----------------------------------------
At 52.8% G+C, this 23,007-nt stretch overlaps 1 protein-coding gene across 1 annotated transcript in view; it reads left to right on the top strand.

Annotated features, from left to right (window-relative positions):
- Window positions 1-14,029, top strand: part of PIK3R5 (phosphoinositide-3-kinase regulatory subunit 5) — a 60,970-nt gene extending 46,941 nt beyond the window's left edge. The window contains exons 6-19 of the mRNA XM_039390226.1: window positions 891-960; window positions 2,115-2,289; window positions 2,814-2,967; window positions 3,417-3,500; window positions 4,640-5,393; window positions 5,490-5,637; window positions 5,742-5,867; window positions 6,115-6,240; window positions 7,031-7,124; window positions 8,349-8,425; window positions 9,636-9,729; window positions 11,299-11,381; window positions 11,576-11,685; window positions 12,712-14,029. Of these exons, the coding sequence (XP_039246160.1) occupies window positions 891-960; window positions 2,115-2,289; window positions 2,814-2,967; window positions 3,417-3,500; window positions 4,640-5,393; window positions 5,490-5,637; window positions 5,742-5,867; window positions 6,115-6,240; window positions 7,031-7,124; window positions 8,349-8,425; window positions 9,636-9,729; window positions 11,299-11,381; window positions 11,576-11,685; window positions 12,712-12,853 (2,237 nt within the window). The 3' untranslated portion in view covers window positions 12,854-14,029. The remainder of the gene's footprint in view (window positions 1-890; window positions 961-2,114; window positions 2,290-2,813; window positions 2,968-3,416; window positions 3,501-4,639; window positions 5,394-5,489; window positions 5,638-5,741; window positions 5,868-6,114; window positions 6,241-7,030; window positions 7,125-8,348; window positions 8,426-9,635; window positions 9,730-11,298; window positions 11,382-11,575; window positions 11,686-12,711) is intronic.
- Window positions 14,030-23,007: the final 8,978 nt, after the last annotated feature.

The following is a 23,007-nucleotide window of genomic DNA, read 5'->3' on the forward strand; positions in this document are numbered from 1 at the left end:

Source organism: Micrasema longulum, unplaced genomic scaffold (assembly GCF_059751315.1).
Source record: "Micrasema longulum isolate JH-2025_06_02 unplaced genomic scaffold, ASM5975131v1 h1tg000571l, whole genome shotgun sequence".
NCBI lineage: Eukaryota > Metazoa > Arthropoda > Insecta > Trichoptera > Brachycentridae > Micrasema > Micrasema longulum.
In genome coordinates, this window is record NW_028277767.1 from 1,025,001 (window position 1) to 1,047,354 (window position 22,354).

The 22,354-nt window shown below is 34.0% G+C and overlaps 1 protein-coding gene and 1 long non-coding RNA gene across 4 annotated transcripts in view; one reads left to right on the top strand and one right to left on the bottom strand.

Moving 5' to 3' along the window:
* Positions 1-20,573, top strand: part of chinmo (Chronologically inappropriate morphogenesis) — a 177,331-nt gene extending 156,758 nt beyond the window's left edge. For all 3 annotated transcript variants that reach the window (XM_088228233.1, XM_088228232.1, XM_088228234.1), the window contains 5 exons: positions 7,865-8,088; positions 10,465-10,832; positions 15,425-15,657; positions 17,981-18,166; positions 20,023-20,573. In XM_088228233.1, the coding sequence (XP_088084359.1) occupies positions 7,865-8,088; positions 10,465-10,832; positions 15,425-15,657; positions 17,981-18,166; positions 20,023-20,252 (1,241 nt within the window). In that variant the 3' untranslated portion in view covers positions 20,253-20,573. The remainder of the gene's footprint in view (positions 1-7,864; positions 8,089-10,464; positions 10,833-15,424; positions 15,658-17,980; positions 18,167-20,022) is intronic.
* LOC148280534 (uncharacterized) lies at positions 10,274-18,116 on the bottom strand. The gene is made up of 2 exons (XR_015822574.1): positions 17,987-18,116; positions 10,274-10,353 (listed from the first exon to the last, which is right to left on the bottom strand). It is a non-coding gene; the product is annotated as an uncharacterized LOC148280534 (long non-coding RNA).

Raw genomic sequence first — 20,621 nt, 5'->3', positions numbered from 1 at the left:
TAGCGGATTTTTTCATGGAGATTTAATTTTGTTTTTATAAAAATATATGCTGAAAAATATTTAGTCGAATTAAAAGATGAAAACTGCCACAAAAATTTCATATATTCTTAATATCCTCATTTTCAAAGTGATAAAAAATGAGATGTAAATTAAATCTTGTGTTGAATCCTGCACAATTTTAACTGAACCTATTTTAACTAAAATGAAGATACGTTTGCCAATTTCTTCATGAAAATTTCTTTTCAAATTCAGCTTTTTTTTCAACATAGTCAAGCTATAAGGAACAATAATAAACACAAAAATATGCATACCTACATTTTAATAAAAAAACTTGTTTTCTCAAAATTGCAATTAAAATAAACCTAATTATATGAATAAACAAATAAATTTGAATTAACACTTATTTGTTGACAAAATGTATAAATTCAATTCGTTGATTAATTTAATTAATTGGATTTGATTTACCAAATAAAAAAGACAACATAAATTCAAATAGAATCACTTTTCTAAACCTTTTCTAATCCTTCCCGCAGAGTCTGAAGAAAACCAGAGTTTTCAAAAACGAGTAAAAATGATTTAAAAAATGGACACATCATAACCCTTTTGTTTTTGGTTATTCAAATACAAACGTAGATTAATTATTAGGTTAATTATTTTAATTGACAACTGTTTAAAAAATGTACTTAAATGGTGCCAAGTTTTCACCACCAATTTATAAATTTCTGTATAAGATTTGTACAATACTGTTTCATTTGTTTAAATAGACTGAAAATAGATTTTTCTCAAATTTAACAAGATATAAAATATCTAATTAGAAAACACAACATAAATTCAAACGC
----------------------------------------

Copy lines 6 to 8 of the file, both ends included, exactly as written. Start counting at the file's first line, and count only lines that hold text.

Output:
Source organism: Micrasema longulum, unplaced genomic scaffold (assembly GCF_059751315.1).
Source record: "Micrasema longulum isolate JH-2025_06_02 unplaced genomic scaffold, ASM5975131v1 h1tg000571l, whole genome shotgun sequence".
NCBI lineage: Eukaryota > Metazoa > Arthropoda > Insecta > Trichoptera > Brachycentridae > Micrasema > Micrasema longulum.